PHOTOOG Photography writings by Olivier Giroux


Unboxing, part 2

The 2/35mm Biogon ZM T* is small - shockingly small compared to the Distagon ZF.

I decided to get the Zeiss Ikon kit with the 35mm Biogon as my first lens.  I have a preference for the 35mm focal length for everyday shooting and this Biogon is, I believe, the best 35mm lens ever made by anyone.  The Summicron ASPH is a great lens for sure, but you have to assign high value to its 20~25% smaller size (*) because on paper the Biogon is actually a better performer and costs 3x less.

In your hands the lens is wonderful.  It's cute.  I wish it had a rectagular hood though.

- Olivier

(*) It's all about viewfinder obstruction.

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  1. I love this lens. I shot it exclusively for a year with a Bessa R2a, and it’s now welded to a Leica M4 that someone passed on to me. I agree with the comment on the hood/viewfinder obstruction – eventually I just started shooting it without a hood, and I haven’t seen any real problems with flare in my results. I can’t wait to see some of the output once you get to shooting with it.

    • Thanks for the comment Mark. I guess the pressure is on me to shoot something great with it. I expect a fair learning curve at first, with plenty of mis-framed & mis-focused images…

      • Ah, the mis-framed ones are often the happy surprises. But I will say it is nice once you get to know a lens in-and-out. Everything becomes automatic. It *was* funny using a different camera after a year of shooting nothing but the RF – I kept putting my eye up to the left edge of the camera body, even if it was an SLR.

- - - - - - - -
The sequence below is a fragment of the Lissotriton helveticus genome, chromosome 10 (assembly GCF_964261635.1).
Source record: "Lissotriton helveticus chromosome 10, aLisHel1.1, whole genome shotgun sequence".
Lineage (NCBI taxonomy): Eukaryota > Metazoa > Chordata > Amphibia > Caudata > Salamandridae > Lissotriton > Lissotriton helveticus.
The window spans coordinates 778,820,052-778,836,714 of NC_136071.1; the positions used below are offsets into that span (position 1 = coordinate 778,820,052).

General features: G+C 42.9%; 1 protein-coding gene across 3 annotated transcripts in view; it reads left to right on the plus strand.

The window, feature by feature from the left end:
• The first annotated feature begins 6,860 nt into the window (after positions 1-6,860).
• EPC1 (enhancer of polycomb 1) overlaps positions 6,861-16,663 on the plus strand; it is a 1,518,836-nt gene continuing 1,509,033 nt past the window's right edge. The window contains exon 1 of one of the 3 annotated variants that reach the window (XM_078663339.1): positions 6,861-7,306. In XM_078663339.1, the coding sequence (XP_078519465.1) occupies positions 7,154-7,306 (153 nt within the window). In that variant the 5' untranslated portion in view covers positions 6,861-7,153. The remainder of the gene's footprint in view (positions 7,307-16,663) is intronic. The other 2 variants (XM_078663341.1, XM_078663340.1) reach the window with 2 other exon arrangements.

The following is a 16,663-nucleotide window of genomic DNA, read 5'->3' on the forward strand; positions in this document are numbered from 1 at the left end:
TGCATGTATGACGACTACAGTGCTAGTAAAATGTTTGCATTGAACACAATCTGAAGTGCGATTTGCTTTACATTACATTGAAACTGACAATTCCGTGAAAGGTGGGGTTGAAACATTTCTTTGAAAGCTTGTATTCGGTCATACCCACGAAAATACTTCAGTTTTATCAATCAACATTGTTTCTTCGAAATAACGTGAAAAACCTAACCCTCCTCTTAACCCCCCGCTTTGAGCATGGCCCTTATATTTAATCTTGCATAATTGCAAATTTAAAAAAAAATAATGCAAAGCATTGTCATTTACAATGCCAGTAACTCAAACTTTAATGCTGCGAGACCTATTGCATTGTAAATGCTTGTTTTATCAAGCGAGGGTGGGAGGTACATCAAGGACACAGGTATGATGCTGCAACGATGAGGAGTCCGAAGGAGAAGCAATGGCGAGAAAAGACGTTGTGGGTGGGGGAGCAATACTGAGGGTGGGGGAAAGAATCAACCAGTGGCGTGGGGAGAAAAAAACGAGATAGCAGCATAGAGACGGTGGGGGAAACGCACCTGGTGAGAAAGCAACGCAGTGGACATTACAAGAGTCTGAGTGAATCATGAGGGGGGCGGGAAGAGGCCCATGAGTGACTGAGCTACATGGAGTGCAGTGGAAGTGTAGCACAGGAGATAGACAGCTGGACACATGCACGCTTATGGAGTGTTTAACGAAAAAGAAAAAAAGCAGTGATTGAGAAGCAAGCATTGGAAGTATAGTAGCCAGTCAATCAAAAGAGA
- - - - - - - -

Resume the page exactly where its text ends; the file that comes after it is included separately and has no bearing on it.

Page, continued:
2. I recently acquired this wonderful lens (used, unfortunately without hood) and since then it’s permanently attached to my Leica MP. I absolutely love its rendering! You will really enjoy it.

    • Thanks Manuel. I’m almost ashamed to put only B&W through the camera for a while, as the Biogon probably has wonderful color rendering (and I’m guessing that’s part of your comment).

      • I’m working up the courage to shoot some velvia 100F I’ve acquired, I’m worried because the I’ve seen some great results with the Velvia and it’s far too expensive to want to use regularly!

        • In the past I found Velvia to be a little bit overrated. It is more expensive and quite a bit more of a hassle to get processed. The slides look heroic in your hands, but once scanned they don’t really justify their extra burden to me.

          It’s fair to say that I have NO INTEREST WHATSOEVER in landscape photographs. They don’t nourish my inner photographer at all, they’re like high-fructose corn syrup to me. So Velvia isn’t really aimed at me either, something like Tri-X, TMAX100, Portra 400VC… they’re more for me. If I worked up the courage, I would develop my own B&W.